Dissolvable Support Interface is Everything You Need

I’m totally in love with dissolvable supports for complex models, but… the dissolvable PVA material is (a) expensive, (b) increases my print times, and (c) takes a long time to dissolve. In this post we’ll discuss a tip that a helpful Ultimaker friend (thanks, Luis!) shared with me about how to make all three of those things better.

First, let’s see what it looks like in Cura when you print normally with dissolvable supports. We’ll be printing an FDM version of our Triple Wrap Bracelet, since this is exactly the type of fragile, internally complex model for which regular supports might be problematic. With the standard “Fast” settings, this model would take nearly five hours to print:

Screen Shot 2017-11-20 at 4.33.55 PM

That’s a lot of support material, and that costs time and money!

One simple change can decrease the amount of PVA material used to an absolute minimum. If you think about it, the dissolvable material is really only needed at the interface between the support and the model. Sensibly, this is the part of the print called the Support Interface. We can set the dissolvable support nozzle to print just the Support Interface, but let the regular PLA material nozzle print the rest of the supports!

If you don’t see an option for Support Interface Extruder in your Cura settings, then hover over the right hand side of the grey bar that says Support, click on the gear that should appear there, and then activate the checkboxes to make that option visible.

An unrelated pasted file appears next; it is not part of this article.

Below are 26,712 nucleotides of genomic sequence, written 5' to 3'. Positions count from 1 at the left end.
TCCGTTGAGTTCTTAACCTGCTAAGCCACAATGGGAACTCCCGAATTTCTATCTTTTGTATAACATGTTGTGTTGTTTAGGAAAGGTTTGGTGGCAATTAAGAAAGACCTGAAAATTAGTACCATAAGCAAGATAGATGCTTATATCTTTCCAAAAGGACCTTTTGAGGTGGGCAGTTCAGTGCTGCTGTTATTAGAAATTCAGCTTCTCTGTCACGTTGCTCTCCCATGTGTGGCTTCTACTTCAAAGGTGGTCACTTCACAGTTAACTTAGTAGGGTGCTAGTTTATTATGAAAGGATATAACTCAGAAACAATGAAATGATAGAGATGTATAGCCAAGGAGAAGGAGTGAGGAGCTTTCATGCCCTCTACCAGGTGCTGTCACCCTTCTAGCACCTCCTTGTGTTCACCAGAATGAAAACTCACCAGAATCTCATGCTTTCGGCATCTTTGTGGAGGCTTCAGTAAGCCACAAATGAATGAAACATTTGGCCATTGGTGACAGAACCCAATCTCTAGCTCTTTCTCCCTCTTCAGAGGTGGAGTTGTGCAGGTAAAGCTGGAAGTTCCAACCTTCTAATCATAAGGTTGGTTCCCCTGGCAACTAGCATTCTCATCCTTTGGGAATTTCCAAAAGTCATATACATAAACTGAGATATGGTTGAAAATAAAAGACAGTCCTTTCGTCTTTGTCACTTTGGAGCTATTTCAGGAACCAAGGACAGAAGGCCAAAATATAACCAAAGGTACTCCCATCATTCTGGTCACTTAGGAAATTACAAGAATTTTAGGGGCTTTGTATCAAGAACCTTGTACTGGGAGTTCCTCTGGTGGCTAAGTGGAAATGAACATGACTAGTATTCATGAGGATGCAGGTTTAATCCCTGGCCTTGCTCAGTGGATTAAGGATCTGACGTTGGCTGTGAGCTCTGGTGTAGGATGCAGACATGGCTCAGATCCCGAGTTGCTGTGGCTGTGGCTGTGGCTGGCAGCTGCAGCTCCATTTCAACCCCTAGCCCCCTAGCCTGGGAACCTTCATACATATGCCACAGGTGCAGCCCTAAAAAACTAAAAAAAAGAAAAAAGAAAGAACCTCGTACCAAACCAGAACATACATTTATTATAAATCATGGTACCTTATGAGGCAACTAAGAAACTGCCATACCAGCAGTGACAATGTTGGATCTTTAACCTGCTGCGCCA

Here’s what it looks like in Cura using the support nozzle only for the interface:

Screen Shot 2017-11-20 at 4.34.24 PM

Now the clear dissolvable PVA material is only being used in a thin curve just above and below the model itself, and the model and the majority of the supports are printed using the less expensive black PLA material. This means less need for filament swaps (and also I think the supports print differently and faster?), so our print time is cut to under 3 hours.

Sometimes there can be problems with PVA adhering properly to PLA, or vice-versa, but for this example we had no problems:



To tell you the truth, most of the PVA interface actually just slid right off the model when we snapped off the PLA supports:


This means that very little PVA was left on the model to dissolve away:

1587CD81-7491-4DE8-92C0-147521291959 (1)

After a relatively short time soaking in a bucket, here’s how our finished Triple Wrap Bracelet came out:


The PLA version of the bracelet can stretch out somewhat so that you can open it up to sneak over the large part of your hand; this allows you to have a much closer-fitting bracelet than if you had to slip an inflexible bangle over your hand.

If you want a REALLY flexy version you can order one from Shapeways in HP Jet Fusion or Strong & Flexible Nylon:


Don’t try such extreme flexing with the desktop-printed PLA version or the bracelet will snap! In fact, if you look very closely at my final photo you can see that I did in fact try this with the PLA version and then had to glue the model back together… :)